In a late-night tweet last month, President Donald Trump teased a sweeping executive order that would suspend immigration to the United States due to the coronavirus pandemic, building up anticipation among allies who for years have urged Trump to reduce levels of immigration. But the text of the proclamation, released days later, fell far short of the President’s promise.
“Imagine a car salesman selling you a Lamborghini and delivering a go-kart instead,” wrote Dan Stein, president of the Federation for American Immigration Reform, a group that backs slashing immigration.
Behind the scenes, the push to limit immigration during the coronavirus pandemic has been led by Stephen Miller, Trump’s lead immigration adviser and the architect of the President’s hardline immigration agenda, according to administration officials.
Even before the outbreak, Miller had been seeking ways to limit immigration into the United States. After the President’s April proclamation limiting green cards, Miller cast the move as a first step toward reducing the flow of immigrants coming into the United States.
Since then, aides have been developing follow-up actions that could limit the number of guest workers, which were a key exemption from the first action. Among the categories being raised are H-1B visas intended for highly-skilled workers and H-2B visas, which allow employers to bring foreign workers to the United States for temporary non-agricultural jobs, such as landscaping, hospitality and other industries.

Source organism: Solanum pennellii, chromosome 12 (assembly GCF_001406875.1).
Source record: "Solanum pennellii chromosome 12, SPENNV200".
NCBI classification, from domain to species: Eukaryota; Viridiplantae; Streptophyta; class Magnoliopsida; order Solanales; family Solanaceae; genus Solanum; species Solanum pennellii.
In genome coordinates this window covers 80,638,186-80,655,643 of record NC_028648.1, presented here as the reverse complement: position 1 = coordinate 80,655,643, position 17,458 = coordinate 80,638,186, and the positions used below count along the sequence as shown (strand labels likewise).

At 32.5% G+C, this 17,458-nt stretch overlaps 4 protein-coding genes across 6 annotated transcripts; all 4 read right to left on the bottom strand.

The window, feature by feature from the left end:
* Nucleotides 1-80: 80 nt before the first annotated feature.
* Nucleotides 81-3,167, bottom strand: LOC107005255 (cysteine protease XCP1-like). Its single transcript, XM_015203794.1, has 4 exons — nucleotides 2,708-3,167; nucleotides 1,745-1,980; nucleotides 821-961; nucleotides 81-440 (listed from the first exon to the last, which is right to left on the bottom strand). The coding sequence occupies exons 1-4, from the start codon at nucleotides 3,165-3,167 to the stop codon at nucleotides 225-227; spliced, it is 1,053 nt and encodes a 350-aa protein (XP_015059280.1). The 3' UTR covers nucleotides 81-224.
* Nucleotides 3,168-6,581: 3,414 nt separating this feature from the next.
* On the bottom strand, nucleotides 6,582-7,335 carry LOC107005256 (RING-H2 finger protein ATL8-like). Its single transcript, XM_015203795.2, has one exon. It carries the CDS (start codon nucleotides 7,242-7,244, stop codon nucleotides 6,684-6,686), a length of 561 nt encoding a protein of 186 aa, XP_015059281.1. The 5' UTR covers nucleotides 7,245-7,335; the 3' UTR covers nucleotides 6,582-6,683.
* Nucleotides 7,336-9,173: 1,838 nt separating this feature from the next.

Trump’s political advisers view the immigration steps as motivating for his base supporters at a moment when the President’s key election message – a strong economy – is badly weakened by the pandemic.
Since the release of the proclamation, there’s been various requests that have come out from the Trump administration for input for an expected follow-up order, said Roy Beck, president of NumbersUSA, a group that advocates for reduced immigration.
“We gave our rationale, went through the long list of each visa, with our various contacts in the administration,” he added.
Interest groups, lawmakers and experts have lobbied for the suspension of guest-worker visas, which allow foreign workers to legally come to the US for employment, citing the skyrocketing unemployment numbers.
“Everybody has their people within the administration that are their go-to people that will represent their voice no matter what side you’re on,” a source familiar with discussions told CNN, describing the process as between formally providing feedback and “texting between you and your best friend in the administration.”
The White House did not immediately return a request for comment.
The ongoing discussions, coupled with a series of recent immigration changes, appear to be part of a concerted effort to reshape the nation’s immigration system as the country reckons with a global pandemic and its repercussions.
In March, the Trump administration also invoked a public health law, citing the coronavirus, that largely sealed off the US-Mexico border and allowed for the swift removal of migrants apprehended at the border – a move that raised concerns among officials involved in compiling data who believed it to be driven by political motivations.